Why Balint should meet Psychosomatics


C. Jannes


In Balint groups, patient oriented medicine is preferred to illness oriented medicine.


In Psychosomatics, medicine is person oriented.


Psychosomatics addresses to a person as a Total Organism in the total organisation of the Environment.


The person is mind and body,

has a history (from birth till present), a family,

a masterplan, a status,

living conditions (housing, climate, etc.),

work, life style,  



Psychosomatics is the sum of x-oriented medicine, in which each approach is important, but where choices must be made in regard of efficiency, comfort, long-term goals.  Person oriented medicine is patient oriented plus.


Which are the different approaches we see in medicine?

Some doctors practice most of the time a complaint oriented medicine.

In this kind of medicine the doctor only focuses on the complaint and tries to ease the patient. We can see this for sleep problems, fatigue, lack of concentration and many other problems.  If the patient stops complaining, the doctor stops the treatment.


In Illness oriented medicine we can distinct between symptom oriented and syndrome oriented medicine.


In symptom oriented medicine the doctor focuses on the signs that indicate illnesses. He or she tries to see relations between causal factors and the actual disease. He or she is mainly in the here and now thinking and curing. His or her goal is to remove the symptoms, such as  pain, temperature, rash, tumor.


In syndrome oriented medicine the doctor tries to understand the symptoms in the broader context of knowledge and circumstances. He or she tries to classify, to distinguish between epidemics or pure single cases, between genetics and environmental factors. He or she works with a vision on the present and the future of the patient, a vision on cure and prevention, on acute and chronic, on acute danger and long term undermining, as is the case in depression, diabetes, artrosis.


Some doctors specialise and practice system oriented medicine or technique oriented medicine.

In system oriented medicine complaints, symptoms, syndromes are reduced to valuable information within one system such as the cardiovascular system, the respiratory system, the gastro-intestinal system, the skin, the psyche, etc. Most specialists practice this kind of medicine, but also in general practice, doctors tend, after the first round-up,  to stick with one system, when a symptom or an illness seems to be located in that system. The complaint seems to be of major importance, or the symptom causes visible harm or destruction in that system. 

In technique oriented medicine the doctor specialises in one technique and reduces his medicine in regard of the possibilities of his or her personal technical ability or the possibilities of his or her specialisation. Chirurgical interventions, medical visualisation, drug treatment or psychotherapy are examples of technical medicine where a technique dominates a global approach of the illness/patient/person.


In Patient oriented medicine the doctor looks at the patient as a whole. However his history, life style, family patterns, etc. are seen in the context of the disease. The purpose of the scrutiny of all these domains is to find the causes, the influences, the circumstances of an illness, and the possible negative or positive factors for the cure.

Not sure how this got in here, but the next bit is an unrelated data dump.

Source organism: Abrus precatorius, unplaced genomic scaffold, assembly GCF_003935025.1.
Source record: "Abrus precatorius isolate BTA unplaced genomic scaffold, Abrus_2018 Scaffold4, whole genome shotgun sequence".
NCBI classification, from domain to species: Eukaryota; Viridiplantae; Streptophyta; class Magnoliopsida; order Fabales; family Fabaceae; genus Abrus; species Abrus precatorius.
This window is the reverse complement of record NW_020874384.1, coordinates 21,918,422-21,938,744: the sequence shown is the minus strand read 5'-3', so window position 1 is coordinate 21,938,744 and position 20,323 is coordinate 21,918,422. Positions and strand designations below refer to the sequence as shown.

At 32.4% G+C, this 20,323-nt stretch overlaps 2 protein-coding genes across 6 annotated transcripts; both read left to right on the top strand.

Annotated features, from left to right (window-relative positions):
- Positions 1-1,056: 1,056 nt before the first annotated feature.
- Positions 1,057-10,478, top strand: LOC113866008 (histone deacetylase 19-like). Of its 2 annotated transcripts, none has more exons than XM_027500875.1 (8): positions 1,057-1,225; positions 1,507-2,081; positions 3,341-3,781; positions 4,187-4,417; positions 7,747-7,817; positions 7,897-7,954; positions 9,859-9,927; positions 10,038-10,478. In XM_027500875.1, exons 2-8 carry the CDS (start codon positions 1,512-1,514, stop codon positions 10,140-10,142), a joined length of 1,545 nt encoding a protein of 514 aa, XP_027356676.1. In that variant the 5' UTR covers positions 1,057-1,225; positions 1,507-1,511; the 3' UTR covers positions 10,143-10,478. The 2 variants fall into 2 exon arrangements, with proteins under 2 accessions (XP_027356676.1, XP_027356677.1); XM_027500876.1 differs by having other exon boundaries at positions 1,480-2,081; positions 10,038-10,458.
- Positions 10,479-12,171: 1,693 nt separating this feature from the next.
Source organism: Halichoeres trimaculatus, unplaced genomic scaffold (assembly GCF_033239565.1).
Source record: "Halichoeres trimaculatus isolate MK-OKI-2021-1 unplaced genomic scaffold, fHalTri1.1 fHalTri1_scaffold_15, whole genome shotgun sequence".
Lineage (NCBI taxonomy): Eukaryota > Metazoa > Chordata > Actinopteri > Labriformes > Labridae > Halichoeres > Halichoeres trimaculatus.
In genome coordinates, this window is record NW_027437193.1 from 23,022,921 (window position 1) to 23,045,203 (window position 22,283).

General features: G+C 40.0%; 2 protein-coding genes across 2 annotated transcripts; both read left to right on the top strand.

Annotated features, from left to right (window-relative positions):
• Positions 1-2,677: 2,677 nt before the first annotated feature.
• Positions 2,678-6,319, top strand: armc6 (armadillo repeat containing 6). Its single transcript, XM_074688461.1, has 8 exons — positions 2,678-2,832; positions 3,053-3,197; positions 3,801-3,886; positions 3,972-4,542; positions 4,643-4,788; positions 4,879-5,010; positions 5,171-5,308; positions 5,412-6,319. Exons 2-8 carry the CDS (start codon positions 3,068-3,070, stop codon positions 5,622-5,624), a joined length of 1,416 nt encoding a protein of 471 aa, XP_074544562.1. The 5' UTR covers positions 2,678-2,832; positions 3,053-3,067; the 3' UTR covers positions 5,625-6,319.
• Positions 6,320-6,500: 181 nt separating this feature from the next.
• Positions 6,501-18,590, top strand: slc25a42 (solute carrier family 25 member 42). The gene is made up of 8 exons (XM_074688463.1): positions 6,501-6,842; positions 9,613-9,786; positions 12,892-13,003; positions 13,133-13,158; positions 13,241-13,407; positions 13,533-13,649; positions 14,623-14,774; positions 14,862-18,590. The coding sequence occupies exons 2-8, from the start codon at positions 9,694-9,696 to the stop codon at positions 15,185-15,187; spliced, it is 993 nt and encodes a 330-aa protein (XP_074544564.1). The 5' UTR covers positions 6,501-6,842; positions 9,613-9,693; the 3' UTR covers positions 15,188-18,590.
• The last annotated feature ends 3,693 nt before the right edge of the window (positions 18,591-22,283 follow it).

In Psychosomatic Medicine its our opinion that each doctor, in general practice or as a specialist, should approach the person. The person with his or her personality, history, possibilities, restraints, his or her goals and fears. He or she should treat him or her, support and follow up, considering all of this.


Psychosomatics is also a scientific approach.

Its about changes . Changes in the total organisation of a person. Changes in the environment. How changes can influence, can affect the person. Changes that occur, regardless of the ideologies we have, the concepts we made, the theories we believe in.

It is also about balances. An example is "le milieu intérieur" or "the internal environment" of Claude Bernard. Organisms have systems that keep the organisation in balance. Medicine is the science that studies and cures the changes that profoundly and sometimes irremediably affect aspects of the total organisation or the whole of it.

The knowledge of Pathways is important. The pathways that lead to a condition, be it health or sickness. When looking at one specific disorder, such as Depression, genetics, stress, personality traits, trauma, chronic illness, etc. are pathways that can result in a major depression. Sometimes in the history of the patient with a depression we see foregoing signs of exhaustion, such as emotionality, irritability, doubt, sleep disturbances, or signs of disbalance, such as head aches, instable blood pressure and irritable bowel. The condition of the depression itself is a profound disbalance of mood,  hypothalamus-hypophyse-adrenal axis, neurotransmitter regulation, etc.

Some pathways can continue after the termination of the treatment and could cause relapses or other disbalances, if they are not taken into consideration for a better follow-up.


The Balint method aims to improve the personal approach and skills of the doctor by a continuing inter-colleague meeting under the leading of a psychiatrist/ psychotherapist over several years.

The Psychosomatic Medicine approach considers the doctor as an agent of Change. The doctor him or herself is an instrument. The doctor can improve his or her knowledge, skills and attitude. Knowledge is widened by continuous learning, skill by practice and modelling, attitude by the enrichment of ones personality.


The Psychosomatic Medicine approach is about the person of the patient and of the doctor.

This is why Balint should meet Psychosomatic Medicine


28 oktober 2008